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Author Topic: Soundtracks  (Read 8713 times)

Johnny C

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Soundtracks
« on: 19 Mar 2007, 08:56 »

I'm a huge Ennio Morricone fan, and the other day at Value Village I found a cassette of his soundtrack for The Mission. Listening to it has revealed an oddly post-rock sensibility: all pieces lack chorus, at most finding a focal point at a theme which is altered and developed throroughly, and each track seemingly building towards an epiphany. The music was truly cinematic; in fact, the movie, which I only vaguely recalled, seemed to play out mentally along with the music.

When I watched Stranger Than Fiction about a month back, the soundtrack - essentially a bunch of reworked and remixed Spoon tracks - really struck me as not only enhancing the film, but as a really great set of tunes that was well-deployed throughout the picture, stuff I'd listen to outside of the film's context.

Last night, watching Punch-Drunk Love, I realized that Jon Brion's score - designed, seemingly, to frustrate, aggravate and confound the viewer and listener - was similarly enhancing to the film in its own right, but in addition it was absolutely fascinating music, in some scenes reminiscent of an arthouse Stomp and in others seemingly echoing Stravinsky.

I guess what I'm saying is, what are your favourite film soundtracks or scores and why? Those are three of mine, and I really like the way that each one works. I'm a bigger fan of Morricone's sountracks for the Man With No Name trilogy, but that aside, I think those three are some dead-on brilliant soundtracks.
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amok

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Re: Soundtracks
« Reply #1 on: 19 Mar 2007, 09:27 »

In before Blade Runner.

In terms of soundtracks as in songs rather than scores, my favourite by far is 'The Big Lebowski''s soundtrack, for the simple reason that every single song used just oozes cool and fits its scene perfectly. Whichever Creedence song the Dude is listening to goes with the feel of the action nicely; 'Lookin' Out My Back Door' while he's driving along enjoying a blunt and a beer, and some more mellowed-out tunes while he's relaxing at home. And the Kenny Rogers dream sequence is just perfect.

(watch this - no real spoilers or anything if you've not seen the film)

Favourite film score is by far the Requiem for a Dream music. Remixed version is pretty hot too but the music in the film itself captures and enhances the mood - from downright depression (admittedly, most of the time) to laid-back, party type beats. The musical climax at the end when it shows the corresponding climax of each character's story is one of the most powerful moments in any film I've ever seen. I'm pretty biased here 'cos it's my favourite film of all time and I can't find fault with any part of it but that's some good soundtrackin' right there.

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Re: Soundtracks
« Reply #2 on: 19 Mar 2007, 09:50 »

I'm a huge fan of anything Clint Mansell has done the soundtrack for.  Requiem for a Dream, The Fountain (I believe, come to think if it, that he's doen all of Aronofsky's films).  They're just great.  I also really like Graeme Revell's work (some goos movies like The Crow, and some absolutely horrible ones too).  Danny Lohner has done some brief but wonderful stuff too.  All are kinda genre specific in a sense, and I suppose that's why I like them so much.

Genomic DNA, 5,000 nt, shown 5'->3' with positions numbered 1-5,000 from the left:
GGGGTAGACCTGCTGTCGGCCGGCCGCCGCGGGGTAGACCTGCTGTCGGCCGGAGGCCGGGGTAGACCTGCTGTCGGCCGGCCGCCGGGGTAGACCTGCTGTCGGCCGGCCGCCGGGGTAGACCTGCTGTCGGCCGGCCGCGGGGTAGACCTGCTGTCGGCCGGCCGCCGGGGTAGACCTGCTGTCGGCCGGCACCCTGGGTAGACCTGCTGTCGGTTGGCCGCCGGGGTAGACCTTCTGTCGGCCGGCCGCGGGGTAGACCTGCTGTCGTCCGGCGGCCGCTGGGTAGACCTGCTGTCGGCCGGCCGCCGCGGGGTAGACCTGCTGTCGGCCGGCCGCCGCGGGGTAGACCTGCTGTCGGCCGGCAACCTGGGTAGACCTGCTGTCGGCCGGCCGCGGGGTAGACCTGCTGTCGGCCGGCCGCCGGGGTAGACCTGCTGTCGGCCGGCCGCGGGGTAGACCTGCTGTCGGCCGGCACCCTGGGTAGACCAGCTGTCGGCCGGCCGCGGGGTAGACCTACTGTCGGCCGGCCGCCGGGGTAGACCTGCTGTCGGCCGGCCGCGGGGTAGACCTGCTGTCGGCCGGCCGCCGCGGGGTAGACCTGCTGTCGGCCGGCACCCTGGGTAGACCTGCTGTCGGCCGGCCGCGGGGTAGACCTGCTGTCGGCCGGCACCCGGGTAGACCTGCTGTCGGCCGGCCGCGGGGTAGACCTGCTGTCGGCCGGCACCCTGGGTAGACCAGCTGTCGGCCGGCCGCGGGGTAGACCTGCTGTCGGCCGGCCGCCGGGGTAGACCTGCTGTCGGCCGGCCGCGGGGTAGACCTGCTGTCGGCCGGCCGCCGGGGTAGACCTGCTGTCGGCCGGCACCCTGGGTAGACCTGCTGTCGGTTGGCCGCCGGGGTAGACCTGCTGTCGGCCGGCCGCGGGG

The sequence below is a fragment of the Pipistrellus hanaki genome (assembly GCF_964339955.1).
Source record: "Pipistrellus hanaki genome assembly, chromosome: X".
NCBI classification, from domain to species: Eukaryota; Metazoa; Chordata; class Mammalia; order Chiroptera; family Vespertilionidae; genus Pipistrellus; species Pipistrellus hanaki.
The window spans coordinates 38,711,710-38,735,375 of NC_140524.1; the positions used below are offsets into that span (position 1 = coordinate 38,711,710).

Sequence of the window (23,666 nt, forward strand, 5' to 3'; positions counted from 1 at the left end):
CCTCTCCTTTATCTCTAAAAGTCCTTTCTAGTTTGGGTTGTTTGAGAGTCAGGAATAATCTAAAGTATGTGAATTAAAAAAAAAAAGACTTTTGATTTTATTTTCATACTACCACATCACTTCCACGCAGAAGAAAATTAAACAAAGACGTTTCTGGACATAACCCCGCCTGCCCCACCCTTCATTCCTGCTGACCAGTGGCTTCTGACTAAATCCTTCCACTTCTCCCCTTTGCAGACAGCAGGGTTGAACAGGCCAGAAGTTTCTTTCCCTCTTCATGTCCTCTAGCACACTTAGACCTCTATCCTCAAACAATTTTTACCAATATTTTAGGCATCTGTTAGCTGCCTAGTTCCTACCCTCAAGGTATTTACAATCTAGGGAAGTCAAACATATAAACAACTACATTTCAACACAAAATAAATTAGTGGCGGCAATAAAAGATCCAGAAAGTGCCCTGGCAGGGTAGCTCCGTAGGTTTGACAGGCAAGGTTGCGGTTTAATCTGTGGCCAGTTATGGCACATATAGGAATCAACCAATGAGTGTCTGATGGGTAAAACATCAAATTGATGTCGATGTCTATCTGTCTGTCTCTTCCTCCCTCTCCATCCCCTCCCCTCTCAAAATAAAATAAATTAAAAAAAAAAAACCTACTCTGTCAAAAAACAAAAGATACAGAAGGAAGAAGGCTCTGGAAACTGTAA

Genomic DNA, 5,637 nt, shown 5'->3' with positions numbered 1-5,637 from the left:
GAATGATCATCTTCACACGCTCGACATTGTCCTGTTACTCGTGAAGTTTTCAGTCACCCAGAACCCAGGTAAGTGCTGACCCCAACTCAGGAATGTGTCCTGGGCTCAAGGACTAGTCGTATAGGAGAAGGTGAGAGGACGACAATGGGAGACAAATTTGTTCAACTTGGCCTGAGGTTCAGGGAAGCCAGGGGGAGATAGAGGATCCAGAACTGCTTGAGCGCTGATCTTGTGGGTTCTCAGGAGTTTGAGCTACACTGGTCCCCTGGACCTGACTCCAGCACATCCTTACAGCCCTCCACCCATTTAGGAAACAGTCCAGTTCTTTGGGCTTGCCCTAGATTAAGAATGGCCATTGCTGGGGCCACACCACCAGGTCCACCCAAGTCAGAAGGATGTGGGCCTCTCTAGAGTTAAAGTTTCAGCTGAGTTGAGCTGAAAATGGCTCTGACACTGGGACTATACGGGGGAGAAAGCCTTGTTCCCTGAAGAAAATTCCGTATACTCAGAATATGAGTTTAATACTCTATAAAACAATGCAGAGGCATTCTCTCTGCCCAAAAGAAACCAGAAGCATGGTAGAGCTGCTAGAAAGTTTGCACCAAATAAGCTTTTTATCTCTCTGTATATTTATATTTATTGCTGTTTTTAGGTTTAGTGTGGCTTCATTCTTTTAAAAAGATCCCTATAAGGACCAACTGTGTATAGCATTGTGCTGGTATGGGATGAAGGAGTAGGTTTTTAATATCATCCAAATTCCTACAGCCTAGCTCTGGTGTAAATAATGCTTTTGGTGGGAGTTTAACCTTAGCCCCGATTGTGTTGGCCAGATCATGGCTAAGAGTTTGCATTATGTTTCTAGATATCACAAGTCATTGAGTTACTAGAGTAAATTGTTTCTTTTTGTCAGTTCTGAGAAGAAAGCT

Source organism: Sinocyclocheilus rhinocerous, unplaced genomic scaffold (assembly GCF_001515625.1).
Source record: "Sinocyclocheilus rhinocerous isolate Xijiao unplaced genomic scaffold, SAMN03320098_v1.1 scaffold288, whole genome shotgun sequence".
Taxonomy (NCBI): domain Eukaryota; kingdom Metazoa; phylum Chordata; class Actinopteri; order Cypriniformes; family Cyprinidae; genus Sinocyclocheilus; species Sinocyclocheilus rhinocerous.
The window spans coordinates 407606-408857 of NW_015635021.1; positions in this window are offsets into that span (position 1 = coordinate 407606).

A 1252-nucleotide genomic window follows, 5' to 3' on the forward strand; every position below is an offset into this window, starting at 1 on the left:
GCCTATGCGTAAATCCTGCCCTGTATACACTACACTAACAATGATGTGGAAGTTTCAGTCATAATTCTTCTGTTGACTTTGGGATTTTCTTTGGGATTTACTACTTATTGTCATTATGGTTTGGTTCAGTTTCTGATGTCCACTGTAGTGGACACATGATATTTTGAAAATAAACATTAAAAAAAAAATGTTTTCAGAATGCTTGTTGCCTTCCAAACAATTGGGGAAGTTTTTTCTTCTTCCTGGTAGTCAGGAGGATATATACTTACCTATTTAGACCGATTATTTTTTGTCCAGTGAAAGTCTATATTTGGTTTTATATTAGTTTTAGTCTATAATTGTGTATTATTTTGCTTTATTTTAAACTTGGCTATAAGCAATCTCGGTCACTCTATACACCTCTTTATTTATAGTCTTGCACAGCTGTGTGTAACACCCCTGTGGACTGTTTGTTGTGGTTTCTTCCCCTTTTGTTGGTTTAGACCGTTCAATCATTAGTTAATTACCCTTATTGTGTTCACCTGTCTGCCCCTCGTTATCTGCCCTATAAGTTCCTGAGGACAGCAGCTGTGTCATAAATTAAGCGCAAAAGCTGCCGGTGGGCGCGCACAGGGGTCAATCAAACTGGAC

My two honorable mentions would be the "Judgement Night" and "Singles" soundtracks as the both have a reall big highschool nostalgia thing for me.
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Re: Soundtracks
« Reply #3 on: 19 Mar 2007, 09:57 »

My favorite soundtrack thus far has been Basil Pouledouris on Conan the Barbarian, even if it was basically a variation on Rimsky-Korsikov's Scherezehade.  Followed by Phillip Glass and Clint Mansell.
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Johnny C

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Re: Soundtracks
« Reply #4 on: 19 Mar 2007, 10:06 »

The Singles soundtrack has some great tracks on it by Mudhoney, The Screaming Trees and Paul Westerberg.
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ALoveSupreme

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Re: Soundtracks
« Reply #5 on: 19 Mar 2007, 10:24 »

Yann Tiersen's contribution to the Amelie soundtrack is probably my favorite overall.  A Quai is proably one of my favorite instrumentals of all time, even though it wasn't initially written for the film.
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E. Spaceman

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Re: Soundtracks
« Reply #6 on: 19 Mar 2007, 11:02 »

My favourite soundtrack is probably Ry Cooder's work for "Paris, Texas". Simply some of the most haunting and beautiful music for one of the most haunting and beautiful films.
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Lines

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Re: Soundtracks
« Reply #7 on: 19 Mar 2007, 11:44 »

When I watched Stranger Than Fiction about a month back, the soundtrack - essentially a bunch of reworked and remixed Spoon tracks - really struck me as not only enhancing the film, but as a really great set of tunes that was well-deployed throughout the picture, stuff I'd listen to outside of the film's context.

My thoughts exactly. I finally saw the film yesterday and my first reaction was "I really want this soundtrack."

Also, I am in love with the Amelie soundtrack. It's just...amazing.

I think Danny Elfman writes very good soundtracks, particularly for Edward Scissorhands. That's another of my favorite soundtracks. Basically all the ones he did for Tim Burton movies are spectacular.

Dances With Wolves also has an outstanding OST.
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guywithoutsocks

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Re: Soundtracks
« Reply #8 on: 19 Mar 2007, 12:27 »